The Journal Editorial Report | November 26, 2004 | PBS
November 26, 2004
Are we living through a collapse of community standards and values or is the explosion of sex and violence in American cultural offerings simply a symptom of freedom? Correspondent Lisa Rudolph has this briefing on the subject.
Times have changed and, some say, so have standards of decency and good taste: how we dress, how we behave in public, what we buy, and what we're sold. On television and in the movies, Americans are fed over-the-top reality shows like FEAR FACTOR, and sexually explicit and violent shows. Even the all-American Superbowl or family entertainment like the movie NUTTY PROFESSOR are no longer necessarily G-rated. Porn pervades the internet and rap music is laced with words that used to be deleted.
The message that's being delivered is entirely unwholesome in the United States at the moment, says Herb London, a professor of humanities at New York University. "I think we've seen a dramatic coarsening of American culture over the last 30 years or so," he says. "It is so much around you that it's very difficult to escape."
London believes that the sole unifying theme in today's network programming is promiscuity. "We live with this kind of democratic madness, everyone is permitted to express a view," he says. Less is more he argues, and more discretion would not undermine democracy. "I don't think tastefulness, modesty, recognition of other people's rights, a concern for decent behavior, and the use of appropriate language to be a constraint on democracy at all," says London. "There's a certain desire to retain what are very traditional values and, that, I think, has been lost in American life."
Richard Walter, a film professor at UCLA, suggests that this idyllic, wholesome past is an illusion and that society today is not so different from that of 30 or 40 years ago. "I don't think people ever lived LEAVE IT TO BEAVER lives," says Walter. "I think that was a romance and an idealization of that era." At that time too, people were saying that the culture was being coarsened, says Walter. "Not by Ozzie and Harriet, but by comic books -- horror comics."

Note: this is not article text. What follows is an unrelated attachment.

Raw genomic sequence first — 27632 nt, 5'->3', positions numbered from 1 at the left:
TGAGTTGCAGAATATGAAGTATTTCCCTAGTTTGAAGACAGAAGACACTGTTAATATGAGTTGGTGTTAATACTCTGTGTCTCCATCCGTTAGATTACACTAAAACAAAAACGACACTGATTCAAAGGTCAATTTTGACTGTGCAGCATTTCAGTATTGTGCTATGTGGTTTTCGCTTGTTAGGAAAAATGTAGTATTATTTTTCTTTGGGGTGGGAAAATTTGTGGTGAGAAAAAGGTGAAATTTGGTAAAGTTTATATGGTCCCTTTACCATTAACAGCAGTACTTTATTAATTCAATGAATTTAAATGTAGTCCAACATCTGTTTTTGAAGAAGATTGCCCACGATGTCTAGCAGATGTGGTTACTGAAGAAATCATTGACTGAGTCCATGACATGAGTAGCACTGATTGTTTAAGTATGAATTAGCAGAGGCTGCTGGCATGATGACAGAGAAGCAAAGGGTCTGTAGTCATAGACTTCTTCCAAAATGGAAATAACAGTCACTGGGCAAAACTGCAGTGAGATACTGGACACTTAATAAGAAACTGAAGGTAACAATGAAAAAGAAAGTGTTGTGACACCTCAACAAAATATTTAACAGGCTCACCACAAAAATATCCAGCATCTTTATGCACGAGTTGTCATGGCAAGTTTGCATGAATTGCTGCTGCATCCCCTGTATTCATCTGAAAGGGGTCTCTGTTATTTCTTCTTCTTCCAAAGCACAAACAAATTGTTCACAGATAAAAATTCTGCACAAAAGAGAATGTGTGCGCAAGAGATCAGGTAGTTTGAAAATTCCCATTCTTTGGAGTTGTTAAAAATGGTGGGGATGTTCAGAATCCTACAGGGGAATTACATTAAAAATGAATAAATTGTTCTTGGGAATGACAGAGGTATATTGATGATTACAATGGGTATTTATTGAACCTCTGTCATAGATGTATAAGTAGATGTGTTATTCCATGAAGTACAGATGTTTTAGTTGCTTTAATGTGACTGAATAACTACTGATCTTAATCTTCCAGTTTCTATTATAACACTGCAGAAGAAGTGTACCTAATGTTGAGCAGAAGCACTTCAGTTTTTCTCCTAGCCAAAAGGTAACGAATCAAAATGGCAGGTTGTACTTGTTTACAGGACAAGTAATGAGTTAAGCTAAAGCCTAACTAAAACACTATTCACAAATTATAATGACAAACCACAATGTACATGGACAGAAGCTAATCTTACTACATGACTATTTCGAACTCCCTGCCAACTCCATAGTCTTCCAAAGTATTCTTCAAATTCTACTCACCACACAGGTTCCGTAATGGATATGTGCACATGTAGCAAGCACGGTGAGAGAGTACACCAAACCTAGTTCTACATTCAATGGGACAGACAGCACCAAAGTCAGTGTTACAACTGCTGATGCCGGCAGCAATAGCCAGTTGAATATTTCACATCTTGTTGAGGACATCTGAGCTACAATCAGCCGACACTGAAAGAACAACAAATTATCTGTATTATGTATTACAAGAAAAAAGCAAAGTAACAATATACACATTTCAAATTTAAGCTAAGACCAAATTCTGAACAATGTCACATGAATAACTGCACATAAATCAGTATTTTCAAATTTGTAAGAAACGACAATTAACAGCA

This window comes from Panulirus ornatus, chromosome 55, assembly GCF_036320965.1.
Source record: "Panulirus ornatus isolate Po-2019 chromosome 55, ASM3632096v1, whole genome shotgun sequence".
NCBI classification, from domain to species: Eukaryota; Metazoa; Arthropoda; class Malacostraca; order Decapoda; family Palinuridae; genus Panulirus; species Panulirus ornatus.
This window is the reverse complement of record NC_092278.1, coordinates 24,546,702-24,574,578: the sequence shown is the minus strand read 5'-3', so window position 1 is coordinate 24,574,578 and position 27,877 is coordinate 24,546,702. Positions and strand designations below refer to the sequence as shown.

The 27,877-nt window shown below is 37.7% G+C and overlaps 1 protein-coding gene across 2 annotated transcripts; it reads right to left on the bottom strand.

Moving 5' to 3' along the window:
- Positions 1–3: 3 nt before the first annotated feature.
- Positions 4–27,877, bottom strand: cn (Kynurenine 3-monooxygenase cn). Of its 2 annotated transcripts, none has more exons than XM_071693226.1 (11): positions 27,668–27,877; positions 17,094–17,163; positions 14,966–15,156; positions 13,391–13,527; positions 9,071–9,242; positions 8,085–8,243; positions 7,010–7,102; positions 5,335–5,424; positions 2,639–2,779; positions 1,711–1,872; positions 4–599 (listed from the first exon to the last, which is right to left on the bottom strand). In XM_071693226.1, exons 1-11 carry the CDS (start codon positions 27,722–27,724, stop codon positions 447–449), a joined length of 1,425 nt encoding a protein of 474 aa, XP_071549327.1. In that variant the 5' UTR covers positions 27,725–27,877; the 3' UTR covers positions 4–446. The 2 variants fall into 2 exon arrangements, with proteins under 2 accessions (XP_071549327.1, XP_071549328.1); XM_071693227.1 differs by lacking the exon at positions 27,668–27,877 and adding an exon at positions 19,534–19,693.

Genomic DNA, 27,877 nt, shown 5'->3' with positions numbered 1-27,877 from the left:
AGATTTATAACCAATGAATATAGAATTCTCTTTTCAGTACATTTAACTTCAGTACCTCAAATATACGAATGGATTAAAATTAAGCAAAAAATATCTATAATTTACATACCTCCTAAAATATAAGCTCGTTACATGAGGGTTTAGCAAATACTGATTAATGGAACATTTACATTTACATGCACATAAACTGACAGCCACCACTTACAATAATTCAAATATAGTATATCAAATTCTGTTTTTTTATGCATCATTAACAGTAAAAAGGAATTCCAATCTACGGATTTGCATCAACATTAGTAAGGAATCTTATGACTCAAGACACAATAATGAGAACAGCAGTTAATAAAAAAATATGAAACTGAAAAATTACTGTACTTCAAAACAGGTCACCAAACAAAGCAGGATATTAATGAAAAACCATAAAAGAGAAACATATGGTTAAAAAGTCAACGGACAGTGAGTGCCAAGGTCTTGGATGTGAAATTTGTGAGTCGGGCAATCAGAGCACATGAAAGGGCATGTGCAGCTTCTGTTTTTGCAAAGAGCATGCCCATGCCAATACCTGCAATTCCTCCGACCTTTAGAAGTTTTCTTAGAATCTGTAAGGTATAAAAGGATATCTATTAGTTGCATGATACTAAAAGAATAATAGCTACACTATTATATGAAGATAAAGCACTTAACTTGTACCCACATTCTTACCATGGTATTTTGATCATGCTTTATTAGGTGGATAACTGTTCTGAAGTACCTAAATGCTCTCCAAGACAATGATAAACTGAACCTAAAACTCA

Sex and violence may be a part of human nature, but does it have to be in our face? Shakespeare's no better, agrues Walter. "At the end of HAMLET, there are nine corpses onstage. Nobody wants to see the village of the happy, nice people. It's about conflict, and it's usually about bitter, ugly, violent, deadly conflict."
Is the drive to produce such programming, simply a desire to push the envelope for bigger ratings and more money? "It's just not true that if you have a lot of violence, a lot of sex on the screen, you can make a lot of money," says Walter. "The biggest earners in film, among the top 100 movies of all time, are comedies, are family movies."
These days, it may be harder to tell exactly what family entertainment is -- what passes for PG-13 is often surprising. Cartoons like SOUTH PARK feature some of the fouler language on television. Even in primetime programs like FRIENDS, there are out-of-wedlock pregnancies and very adult, sexual-oriented humor.
This, suggests Walter, may be simply a reflection of the current state of the American family. "Look out at the cul-de-sac where you live, you have all of those things," says Walter. "Is FRIENDS a reflection of that? Or is that a reflection of FRIENDS? Do not the media and shows like FRIENDS offer an opportunity, in a safe place, to work out some of those struggles, for parents to discuss those issues with children?"
To Herb London, the culture has simply gone too far. "This is not acceptable behavior on TV. This is not acceptable behavior if you're expecting appropriate behavior from kids," he says.
Walter disagrees that current cultural offerings are inappropriate. "You should rejoice in the ugly expression that you hear because it tells you that you're living in a free society," he says. "You don't have to embrace it. In a free society you have to tolerate a lot of expression that you don't like. I say lighten up. Take a deep breath."